Metascore
67

Generally favorable reviews - based on 20 Critics

Critic score distribution:
  1. Positive: 11 out of 20
  2. Negative: 0 out of 20
  1. Reviewed by: Mark Feeney
    Jul 26, 2012
    63
    One of the movie's strengths is how we see the revolution - or, rather the anticipation of it - not from the perspective of royal or radical but courtier and servant.
  2. Reviewed by: Roger Ebert
    Jul 19, 2012
    88
    Benoit Jacquot's engrossing film tells a story we know well, seen from a point of view we may not have considered.
  3. Reviewed by: Owen Gleiberman
    Jul 11, 2012
    50
    Benoît Jacquot's film is shackled to a blah bourgeois leftism.
  4. Reviewed by: Kenneth Turan
    Jul 12, 2012
    90
    Matching the strength of these actresses and their personal drama is the film's masterful sense of time and place - the way it makes us feel that this was how it was during four pivotal days in July 1789 as the wheels came off the French monarchy.
  5. Reviewed by: Stephanie Zacharek
    Jul 12, 2012
    60
    The picture coasts along quite nicely on the strength of its contemplative sensuality, its macaron colors, and the exquisite beauty of its three chief actresses, Léa Seydoux, Virginie Ledoyen and Diane Kruger. Oh, and there's nudity in it too, not to mention lesbian undertones – or are they overtones?
  6. Reviewed by: Elizabeth Weitzman
    Jul 12, 2012
    60
    Whether accurate or not, it's certainly entertaining to watch regal intrigues through the eyes of lady-in-waiting Sidonie (Léa Seydoux). That Jacquot handles the action so lightly is a credit, considering that it takes place during some of the tensest moments of the French Revolution.
  7. Reviewed by: Kyle Smith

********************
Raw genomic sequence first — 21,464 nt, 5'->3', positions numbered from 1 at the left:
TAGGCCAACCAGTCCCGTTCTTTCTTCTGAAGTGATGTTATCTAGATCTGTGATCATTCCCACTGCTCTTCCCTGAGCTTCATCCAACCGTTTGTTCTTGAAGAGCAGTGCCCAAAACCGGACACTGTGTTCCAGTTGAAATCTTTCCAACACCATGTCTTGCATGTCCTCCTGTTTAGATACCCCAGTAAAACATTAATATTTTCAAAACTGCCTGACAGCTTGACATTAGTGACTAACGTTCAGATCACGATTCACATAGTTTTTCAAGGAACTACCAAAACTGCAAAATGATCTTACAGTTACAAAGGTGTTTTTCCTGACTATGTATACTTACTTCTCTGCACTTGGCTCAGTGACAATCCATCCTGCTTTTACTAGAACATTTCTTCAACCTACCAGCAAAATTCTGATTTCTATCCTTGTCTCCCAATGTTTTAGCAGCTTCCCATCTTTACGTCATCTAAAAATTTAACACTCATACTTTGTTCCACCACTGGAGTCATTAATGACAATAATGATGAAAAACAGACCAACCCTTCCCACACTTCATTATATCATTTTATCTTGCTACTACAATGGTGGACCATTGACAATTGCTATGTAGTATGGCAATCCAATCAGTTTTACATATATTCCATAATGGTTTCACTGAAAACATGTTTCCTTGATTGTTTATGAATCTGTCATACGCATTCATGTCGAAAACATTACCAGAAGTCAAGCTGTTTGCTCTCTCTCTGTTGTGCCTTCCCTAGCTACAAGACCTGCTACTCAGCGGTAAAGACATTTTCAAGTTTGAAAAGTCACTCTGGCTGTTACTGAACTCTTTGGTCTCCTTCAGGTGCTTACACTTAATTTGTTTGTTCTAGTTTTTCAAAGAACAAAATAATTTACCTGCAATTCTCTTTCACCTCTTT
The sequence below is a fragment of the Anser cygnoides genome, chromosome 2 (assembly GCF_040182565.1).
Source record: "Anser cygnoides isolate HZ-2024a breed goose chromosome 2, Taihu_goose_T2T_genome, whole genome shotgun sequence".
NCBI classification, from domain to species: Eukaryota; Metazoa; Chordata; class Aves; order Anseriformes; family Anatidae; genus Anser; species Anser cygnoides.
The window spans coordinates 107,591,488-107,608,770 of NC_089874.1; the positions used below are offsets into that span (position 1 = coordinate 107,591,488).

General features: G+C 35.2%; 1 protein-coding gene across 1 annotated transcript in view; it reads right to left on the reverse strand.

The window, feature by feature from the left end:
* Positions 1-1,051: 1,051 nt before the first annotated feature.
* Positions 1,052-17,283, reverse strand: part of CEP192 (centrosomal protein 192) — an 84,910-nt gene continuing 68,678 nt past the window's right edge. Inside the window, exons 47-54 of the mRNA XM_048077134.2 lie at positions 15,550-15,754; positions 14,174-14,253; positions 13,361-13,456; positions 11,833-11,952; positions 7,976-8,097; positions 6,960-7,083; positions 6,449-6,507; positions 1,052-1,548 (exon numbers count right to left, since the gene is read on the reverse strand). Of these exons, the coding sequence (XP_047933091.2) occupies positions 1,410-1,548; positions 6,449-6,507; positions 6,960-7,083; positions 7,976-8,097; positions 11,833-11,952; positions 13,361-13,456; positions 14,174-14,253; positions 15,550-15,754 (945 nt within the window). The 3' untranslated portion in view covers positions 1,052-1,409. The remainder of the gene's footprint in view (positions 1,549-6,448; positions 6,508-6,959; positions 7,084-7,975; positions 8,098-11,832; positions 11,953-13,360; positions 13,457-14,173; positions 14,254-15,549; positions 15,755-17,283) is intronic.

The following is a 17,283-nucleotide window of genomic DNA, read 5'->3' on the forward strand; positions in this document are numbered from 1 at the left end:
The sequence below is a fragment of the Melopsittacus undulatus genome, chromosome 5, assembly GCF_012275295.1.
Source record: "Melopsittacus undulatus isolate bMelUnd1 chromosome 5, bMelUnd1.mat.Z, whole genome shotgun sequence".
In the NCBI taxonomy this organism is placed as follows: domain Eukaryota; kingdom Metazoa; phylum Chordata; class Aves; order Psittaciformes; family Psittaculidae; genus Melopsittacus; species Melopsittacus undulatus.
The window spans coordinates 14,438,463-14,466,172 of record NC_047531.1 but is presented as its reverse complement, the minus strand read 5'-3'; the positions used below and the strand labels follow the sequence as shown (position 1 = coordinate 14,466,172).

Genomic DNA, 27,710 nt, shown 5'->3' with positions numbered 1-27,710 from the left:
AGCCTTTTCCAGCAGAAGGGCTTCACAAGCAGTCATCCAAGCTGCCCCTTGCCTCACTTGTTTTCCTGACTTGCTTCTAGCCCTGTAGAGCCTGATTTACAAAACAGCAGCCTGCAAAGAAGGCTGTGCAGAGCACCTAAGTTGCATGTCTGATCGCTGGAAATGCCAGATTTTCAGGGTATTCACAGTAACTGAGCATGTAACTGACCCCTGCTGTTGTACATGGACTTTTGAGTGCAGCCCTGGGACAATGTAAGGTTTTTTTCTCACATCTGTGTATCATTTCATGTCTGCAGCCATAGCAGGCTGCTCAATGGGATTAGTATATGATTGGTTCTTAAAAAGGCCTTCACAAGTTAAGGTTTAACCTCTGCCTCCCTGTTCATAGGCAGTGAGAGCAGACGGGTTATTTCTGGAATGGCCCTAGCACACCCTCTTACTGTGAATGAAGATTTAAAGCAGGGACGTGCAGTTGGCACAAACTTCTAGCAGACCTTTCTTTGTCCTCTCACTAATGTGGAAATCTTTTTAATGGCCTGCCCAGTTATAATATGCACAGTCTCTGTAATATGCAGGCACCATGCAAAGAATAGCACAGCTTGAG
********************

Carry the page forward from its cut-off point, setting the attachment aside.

Jul 13, 2012
    50
    Jacquot's lavish décor and costumes are like the perfume the women use instead of bathing: They may cover up the willful carelessness at the center of the project, but it's still there.
  8. Reviewed by: Steven Rea
    Aug 2, 2012
    75
    Seydoux, no doubt best known for her kickboxing catfight with Paula Patton in "Mission: Impossible - Ghost Protocol," gives a quiet, watchful performance, suggesting fealty for her lady but also a strong independent streak.
  9. Reviewed by: Mick LaSalle
    Jul 12, 2012
    100
    Other films about Marie Antoinette have had their moments, but Benoît Jacquot's Farewell, My Queen is the first to give a real sense of what it must have felt like to live inside that palace as the walls were caving in.
  10. Reviewed by: Jesse Cataldo
    Jul 10, 2012
    88
    Control is the operative element in Benoît Jacquot's work, with the main caveat being that when someone has it, someone else does not.
  11. Reviewed by: Joe Williams
    Aug 10, 2012
    88
    Richly photographed and featuring an attractive cast, Farewell, My Queen is a layer cake of royal pleasures, rote protocols and revolutionary politics. For skeptics who thought this story had grown stale, let them eat their words.
  12. Reviewed by: Scott Tobias
    Jul 11, 2012
    75
    Working from Chantal Thomas' novel, Jacquot doesn't entirely scrape the gloss off this love triangle, which plays neither as a florid bodice-ripper nor as emotionally complex as it might have been. It stays on the surface, but at least that surface is gorgeous.
  13. Reviewed by: Deborah Young